So is he concerned that the firm could be losing out financially?
“We are fortunate to be in a position that we have a few very strong ‘Brexit proof’ markets which underpin the company when the UK is trying its best to screw up international trade,” says Mr Fox.
By selling both through its own stores and through wholesalers the firm’s risk is already spread out, he adds.
Crockett & Jones is not the only retailer which has kept prices steady.
Ray Clacher, executive vice-president at Trinity – owner of premium brands Gieves & Hawkes, Kent & Curwen and Cerruti 1881 – says non-EU tourists using either the US dollar or a currency that trades in line with the dollar, have driven up sales at its London stores.
Nonetheless, these sales are still just a small percentage of Trinity’s total revenue.
“We certainly have not adjusted our retail prices to reflect the influx of tourism, in fact, quite the opposite as we want to encourage more UK [sales],” he says.
However, he admits this strategy could change if costs continue to rise.
“If inflation continues to rise and sterling continues to struggle against the euro and dollar, we will have no choice but to pass on the cost to our customers – but not at present,” says Mr Clacher.
More from the BBC’s series taking an international perspective on trade:
The apples that need shading from the sun
How the ‘better burger’ is taking over the world
What it takes to get Beyonce on a world tour
The country losing out in the breakfast juice battle
Why a $1.6bn car plant has been left to decay
Read more global trade series here.
But it is also important not to be too greedy. Many US retailers that have come to the UK have simply swapped their dollar signs on their US price tags for pounds – betting that British consumers will be willing to pay a premium for their goods.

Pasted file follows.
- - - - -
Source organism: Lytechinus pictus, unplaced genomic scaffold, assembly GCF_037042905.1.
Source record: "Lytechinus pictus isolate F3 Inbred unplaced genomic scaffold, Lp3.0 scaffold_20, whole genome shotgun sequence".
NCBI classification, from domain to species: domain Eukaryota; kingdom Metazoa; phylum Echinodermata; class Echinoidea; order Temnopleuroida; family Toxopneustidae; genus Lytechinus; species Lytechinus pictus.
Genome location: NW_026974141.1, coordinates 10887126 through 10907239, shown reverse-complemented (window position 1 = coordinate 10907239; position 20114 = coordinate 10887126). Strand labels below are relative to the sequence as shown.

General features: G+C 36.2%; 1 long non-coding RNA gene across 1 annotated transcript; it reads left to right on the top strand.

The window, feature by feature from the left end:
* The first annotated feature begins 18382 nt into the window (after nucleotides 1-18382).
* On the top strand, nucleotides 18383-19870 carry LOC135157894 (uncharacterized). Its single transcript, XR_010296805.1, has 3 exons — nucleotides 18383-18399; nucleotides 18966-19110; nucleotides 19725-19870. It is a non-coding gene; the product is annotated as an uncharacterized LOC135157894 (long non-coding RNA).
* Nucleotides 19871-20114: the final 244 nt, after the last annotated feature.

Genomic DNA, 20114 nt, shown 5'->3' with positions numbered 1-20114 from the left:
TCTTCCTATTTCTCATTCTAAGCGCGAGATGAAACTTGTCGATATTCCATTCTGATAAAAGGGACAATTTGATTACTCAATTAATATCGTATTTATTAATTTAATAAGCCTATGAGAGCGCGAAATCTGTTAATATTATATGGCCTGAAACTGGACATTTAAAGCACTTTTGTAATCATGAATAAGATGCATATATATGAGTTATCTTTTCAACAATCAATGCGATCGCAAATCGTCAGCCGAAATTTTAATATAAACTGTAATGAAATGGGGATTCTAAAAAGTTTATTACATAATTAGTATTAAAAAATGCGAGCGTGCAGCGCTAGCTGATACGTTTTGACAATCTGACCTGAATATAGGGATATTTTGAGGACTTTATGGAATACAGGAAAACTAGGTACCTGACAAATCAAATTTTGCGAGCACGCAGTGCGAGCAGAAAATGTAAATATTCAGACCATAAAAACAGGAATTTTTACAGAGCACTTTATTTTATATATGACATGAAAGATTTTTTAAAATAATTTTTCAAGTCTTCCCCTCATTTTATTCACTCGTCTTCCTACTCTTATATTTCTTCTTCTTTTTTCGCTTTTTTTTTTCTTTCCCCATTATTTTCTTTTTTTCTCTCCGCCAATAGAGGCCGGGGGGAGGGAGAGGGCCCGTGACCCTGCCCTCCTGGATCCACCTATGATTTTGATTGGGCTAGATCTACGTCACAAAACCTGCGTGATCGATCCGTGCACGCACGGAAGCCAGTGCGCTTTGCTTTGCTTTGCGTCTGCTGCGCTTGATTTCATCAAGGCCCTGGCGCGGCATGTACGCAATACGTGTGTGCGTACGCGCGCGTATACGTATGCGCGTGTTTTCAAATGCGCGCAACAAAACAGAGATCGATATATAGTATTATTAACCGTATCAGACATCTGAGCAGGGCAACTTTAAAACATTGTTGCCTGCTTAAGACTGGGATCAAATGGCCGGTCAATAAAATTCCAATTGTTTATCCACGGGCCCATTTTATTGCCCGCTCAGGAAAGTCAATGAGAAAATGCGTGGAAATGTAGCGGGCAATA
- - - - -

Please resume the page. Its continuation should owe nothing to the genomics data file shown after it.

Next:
Banana Republic is one such example. After eight years in the UK, it announced last year it would close all eight of its stores. The decision followed six consecutive quarters of falling sales.
“They thought that because they were a big brand, they could demand higher prices.
But UK consumers “are savvier than that,” says Ms Strachan.
Yet for retailers doing a straight currency conversion from their local currency to the country where they are selling their goods also doesn’t necessarily work.
“Asos made a big thing about launching local websites with a straight currency conversion and it didn’t work – local pricing didn’t fit in line with competitors.
“Brands need to look at who else in operating in that space, the wealth of consumers there, and what they’re willing to pay, and then price accordingly using localised pricing structures,” says Ms Strachan.
Many firms, particularly larger brands such as Hermes also use currency hedging to protect themselves. This involves working with a bank to buy currency at the current rate to protect themselves against adverse future volatility.
In the end, though Ms Strachan says a company’s ability to cope with currency volatility comes down to how much people want to buy what they sell.
“If they still want it customers will buy it,” she says.